The Scrapbook can’t pretend to have had a misspent youth. But we did occasionally wallow in the spectacle of pro wrestling. And it’s pretty obviously the case, as a handful of astute observers have pointed out, that Donald Trump is a close student of, and has been deeply influenced by, the dramatic conventions of pro wrestling.
In his creation of a brash, cartoonish persona, his deftness at milking every last drop of publicity from attention-grabbing confrontations, and his talent for creating and stoking melodramatic controversies, Trump is a classic embodiment of that character known in wrestling circles as “the heel”—i.e., the over-the-top villain fans love to hate.
Trump’s friendship and business alliances with the great wrestling impresario and businessman Vince McMahon have been much remarked on. (If your tastes run to that sort of thing, you can find a video of the two of them in the ring together by Googling “The Battle of the Billionaires takes place at Wrestlemania.”) But as we learned from the case of Minnesota’s 38th governor, such connections can be as much of a political asset as they are a liability. Before turning to politics, Jesse Ventura famously made his name as, yes, a heel. Indeed, one of Ventura’s well-known heel routines involved mocking a rival, the Texas-born Tito Santana, as “Chico,” proprietor of a taco stand in Tijuana—suggesting that Trump’s high-profile attack on criminal aliens from Mexico, besides staking out a distinctive position on immigration, may also have been a subliminal homage to the characters he has modeled himself on.
Trump’s high-profile confrontation with Fox News’s Megyn Kelly, beginning in the debate and continuing for days thereafter, was also straight out of pro-wrestling’s playbook of how to promote a prize fight—with Trump playing the heel and Kelly cast in the role of the heel’s beloved opposite: “the face.”
One thing for Trump’s opponents to bear in mind is that a heel never, ever apologizes—indeed, notoriety and outrage are what he seeks. If you’re not in a position to body slam him, the best approach is probably to mock and ridicule his manhood.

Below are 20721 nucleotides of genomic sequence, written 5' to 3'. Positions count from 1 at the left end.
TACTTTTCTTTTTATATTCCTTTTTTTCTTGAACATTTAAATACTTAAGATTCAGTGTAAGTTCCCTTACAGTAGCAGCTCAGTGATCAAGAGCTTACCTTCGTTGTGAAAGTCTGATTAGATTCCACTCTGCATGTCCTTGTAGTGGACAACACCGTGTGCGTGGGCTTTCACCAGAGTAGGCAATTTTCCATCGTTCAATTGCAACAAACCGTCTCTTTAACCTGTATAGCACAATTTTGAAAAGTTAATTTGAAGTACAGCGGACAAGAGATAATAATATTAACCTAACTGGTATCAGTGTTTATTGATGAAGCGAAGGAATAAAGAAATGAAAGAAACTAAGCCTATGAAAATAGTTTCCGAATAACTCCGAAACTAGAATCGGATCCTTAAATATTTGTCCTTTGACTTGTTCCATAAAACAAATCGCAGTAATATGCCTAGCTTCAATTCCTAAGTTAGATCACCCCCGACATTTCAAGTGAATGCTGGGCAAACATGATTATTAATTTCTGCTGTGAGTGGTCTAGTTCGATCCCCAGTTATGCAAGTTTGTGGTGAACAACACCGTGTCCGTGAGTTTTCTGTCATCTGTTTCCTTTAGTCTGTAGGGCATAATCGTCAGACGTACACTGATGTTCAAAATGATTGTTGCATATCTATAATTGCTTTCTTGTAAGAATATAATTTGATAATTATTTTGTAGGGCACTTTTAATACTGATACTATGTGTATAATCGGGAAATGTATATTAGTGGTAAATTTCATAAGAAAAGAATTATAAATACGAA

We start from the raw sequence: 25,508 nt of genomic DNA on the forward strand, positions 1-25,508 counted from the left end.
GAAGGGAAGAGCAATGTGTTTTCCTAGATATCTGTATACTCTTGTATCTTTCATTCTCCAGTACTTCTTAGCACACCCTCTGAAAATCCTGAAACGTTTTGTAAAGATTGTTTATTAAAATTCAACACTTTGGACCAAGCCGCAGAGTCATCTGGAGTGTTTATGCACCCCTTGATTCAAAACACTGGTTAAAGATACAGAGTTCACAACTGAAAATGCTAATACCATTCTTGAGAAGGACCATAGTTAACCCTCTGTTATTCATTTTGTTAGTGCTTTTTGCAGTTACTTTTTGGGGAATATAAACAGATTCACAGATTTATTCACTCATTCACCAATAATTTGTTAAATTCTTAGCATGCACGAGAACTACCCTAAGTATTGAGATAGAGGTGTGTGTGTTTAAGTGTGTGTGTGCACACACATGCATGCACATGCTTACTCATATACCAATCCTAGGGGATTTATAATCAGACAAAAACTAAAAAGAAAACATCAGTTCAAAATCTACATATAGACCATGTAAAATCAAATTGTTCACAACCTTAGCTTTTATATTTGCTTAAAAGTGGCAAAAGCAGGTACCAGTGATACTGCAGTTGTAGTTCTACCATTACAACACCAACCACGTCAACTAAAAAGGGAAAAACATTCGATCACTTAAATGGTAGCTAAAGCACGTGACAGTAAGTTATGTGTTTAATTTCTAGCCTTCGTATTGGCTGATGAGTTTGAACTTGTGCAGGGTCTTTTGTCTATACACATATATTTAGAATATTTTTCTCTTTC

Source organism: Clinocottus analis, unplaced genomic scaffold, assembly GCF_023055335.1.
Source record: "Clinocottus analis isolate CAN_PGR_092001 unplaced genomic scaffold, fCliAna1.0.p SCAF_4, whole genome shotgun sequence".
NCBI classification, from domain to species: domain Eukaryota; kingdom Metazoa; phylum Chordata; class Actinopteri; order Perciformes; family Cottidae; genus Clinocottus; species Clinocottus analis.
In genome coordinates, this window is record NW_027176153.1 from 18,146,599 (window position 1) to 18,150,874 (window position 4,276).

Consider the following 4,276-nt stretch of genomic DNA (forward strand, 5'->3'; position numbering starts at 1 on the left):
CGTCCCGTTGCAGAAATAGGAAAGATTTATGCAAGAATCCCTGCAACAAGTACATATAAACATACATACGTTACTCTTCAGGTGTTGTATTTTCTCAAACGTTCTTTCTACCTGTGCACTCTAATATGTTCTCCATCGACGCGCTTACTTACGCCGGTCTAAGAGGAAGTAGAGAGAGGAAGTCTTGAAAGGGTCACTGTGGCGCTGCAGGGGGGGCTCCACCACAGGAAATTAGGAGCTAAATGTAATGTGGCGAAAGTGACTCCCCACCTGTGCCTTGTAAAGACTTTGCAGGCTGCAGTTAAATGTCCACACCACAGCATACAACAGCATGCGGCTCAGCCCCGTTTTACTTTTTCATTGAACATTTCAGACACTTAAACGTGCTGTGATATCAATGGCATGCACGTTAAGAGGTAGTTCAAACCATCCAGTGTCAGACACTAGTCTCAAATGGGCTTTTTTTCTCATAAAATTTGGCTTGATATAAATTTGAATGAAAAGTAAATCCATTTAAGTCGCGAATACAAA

The idea of writing a book about a presidential campaign that never happened had not occurred to Don Cogman. He had spent two years trying to get Mitch Daniels, then governor of Indiana, to run for president in 2012. His effort—and it was no small effort—had failed. Daniels had moved on, right out of politics. He’d become president of Purdue University.
Needless to say, The Scrapbook is strictly neutral on the results of last week’s Republican presidential debate on Fox News. So neutral, in fact, that we won’t even mention any of the highlights—or lowlights, if you prefer—and certainly won’t weigh in on who swept the floor with whom, who embarrassed him/herself, or who should have been invited to this particular gathering but was not.
The late great comedian Milton Berle, when introduced to an enthusiastically applauding audience, would hold up his left hand in a modest gesture as if to say thank you but that’s enough, and with his right hand held at waist level encouraged the audience to even wilder applause. President Obama has just accomplished a similar feat. With one hand he has delivered his Clean Power Plan, designed to reduce the use of our own resources of fossil fuels.
In Africa today, President Obama said that he think he's a "pretty good president." So good, indeed, that if he ran for a third term, he "could win." But he cannot, he acknowledged, because it's against the law.